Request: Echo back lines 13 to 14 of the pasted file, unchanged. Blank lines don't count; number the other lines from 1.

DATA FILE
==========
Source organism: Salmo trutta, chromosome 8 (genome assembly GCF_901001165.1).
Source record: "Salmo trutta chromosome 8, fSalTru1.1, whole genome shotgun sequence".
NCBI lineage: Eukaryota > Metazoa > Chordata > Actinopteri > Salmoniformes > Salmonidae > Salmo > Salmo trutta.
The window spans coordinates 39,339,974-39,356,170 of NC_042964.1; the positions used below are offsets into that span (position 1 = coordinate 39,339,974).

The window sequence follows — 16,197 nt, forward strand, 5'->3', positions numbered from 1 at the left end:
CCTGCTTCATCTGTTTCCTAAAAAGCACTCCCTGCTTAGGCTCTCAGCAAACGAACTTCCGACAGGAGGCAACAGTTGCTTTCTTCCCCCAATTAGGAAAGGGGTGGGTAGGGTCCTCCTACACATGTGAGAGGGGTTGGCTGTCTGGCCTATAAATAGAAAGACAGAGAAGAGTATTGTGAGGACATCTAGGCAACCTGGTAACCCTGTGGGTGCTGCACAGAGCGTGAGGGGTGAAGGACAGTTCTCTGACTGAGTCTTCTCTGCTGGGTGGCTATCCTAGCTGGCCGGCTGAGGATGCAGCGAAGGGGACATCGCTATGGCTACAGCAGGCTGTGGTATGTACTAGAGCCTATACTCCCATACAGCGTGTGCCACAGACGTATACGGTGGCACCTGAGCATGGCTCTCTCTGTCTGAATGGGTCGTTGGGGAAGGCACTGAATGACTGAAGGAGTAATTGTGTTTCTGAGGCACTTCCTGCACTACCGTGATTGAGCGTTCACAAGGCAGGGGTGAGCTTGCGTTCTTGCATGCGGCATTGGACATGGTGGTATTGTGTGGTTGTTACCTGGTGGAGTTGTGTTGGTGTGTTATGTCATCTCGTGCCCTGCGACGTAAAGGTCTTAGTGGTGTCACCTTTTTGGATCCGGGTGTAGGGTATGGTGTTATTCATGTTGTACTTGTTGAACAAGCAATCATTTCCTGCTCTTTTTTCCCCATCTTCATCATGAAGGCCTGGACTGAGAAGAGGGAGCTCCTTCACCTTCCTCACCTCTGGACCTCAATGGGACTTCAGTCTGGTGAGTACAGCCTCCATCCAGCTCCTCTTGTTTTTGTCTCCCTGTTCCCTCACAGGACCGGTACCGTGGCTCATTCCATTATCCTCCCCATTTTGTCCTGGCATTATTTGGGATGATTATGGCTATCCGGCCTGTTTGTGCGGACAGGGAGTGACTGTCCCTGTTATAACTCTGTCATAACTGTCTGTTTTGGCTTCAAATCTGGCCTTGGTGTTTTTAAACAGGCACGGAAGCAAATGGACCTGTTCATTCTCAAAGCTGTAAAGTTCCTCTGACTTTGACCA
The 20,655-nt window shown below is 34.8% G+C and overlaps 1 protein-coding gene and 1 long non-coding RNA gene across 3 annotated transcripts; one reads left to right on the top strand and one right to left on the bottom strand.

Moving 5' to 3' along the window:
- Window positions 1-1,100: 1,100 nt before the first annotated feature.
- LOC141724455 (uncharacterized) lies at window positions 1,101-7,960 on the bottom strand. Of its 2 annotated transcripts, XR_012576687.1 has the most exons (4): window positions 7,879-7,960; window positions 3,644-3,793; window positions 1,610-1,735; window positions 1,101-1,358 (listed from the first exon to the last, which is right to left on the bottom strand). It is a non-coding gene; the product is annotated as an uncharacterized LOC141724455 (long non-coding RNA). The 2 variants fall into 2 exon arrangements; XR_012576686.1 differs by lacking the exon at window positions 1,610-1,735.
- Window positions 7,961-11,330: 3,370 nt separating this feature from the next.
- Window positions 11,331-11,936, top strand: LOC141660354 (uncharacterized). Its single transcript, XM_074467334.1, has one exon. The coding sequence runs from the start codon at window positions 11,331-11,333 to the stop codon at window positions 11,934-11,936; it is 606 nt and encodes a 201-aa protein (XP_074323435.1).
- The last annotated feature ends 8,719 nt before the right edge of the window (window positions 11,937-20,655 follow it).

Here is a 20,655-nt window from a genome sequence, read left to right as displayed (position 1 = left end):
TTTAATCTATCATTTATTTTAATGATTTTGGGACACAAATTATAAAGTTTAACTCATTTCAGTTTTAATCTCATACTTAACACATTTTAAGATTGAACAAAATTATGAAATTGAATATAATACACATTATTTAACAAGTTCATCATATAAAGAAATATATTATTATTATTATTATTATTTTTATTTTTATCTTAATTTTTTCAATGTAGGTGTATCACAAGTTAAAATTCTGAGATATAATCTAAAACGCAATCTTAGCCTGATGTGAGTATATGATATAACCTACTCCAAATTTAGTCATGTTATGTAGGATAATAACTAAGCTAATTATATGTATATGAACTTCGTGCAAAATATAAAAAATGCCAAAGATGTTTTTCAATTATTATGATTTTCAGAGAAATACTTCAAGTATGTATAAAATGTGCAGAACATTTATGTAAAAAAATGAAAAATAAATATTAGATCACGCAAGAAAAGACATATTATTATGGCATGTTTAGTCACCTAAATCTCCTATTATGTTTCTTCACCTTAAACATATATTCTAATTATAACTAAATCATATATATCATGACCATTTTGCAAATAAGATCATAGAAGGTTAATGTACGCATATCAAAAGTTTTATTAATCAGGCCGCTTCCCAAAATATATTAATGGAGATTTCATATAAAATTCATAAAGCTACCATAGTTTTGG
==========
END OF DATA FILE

- The last annotated feature ends 8,719 nt before the right edge of the window (window positions 11,937-20,655 follow it).

Here is a 20,655-nt window from a genome sequence, read left to right as displayed (position 1 = left end):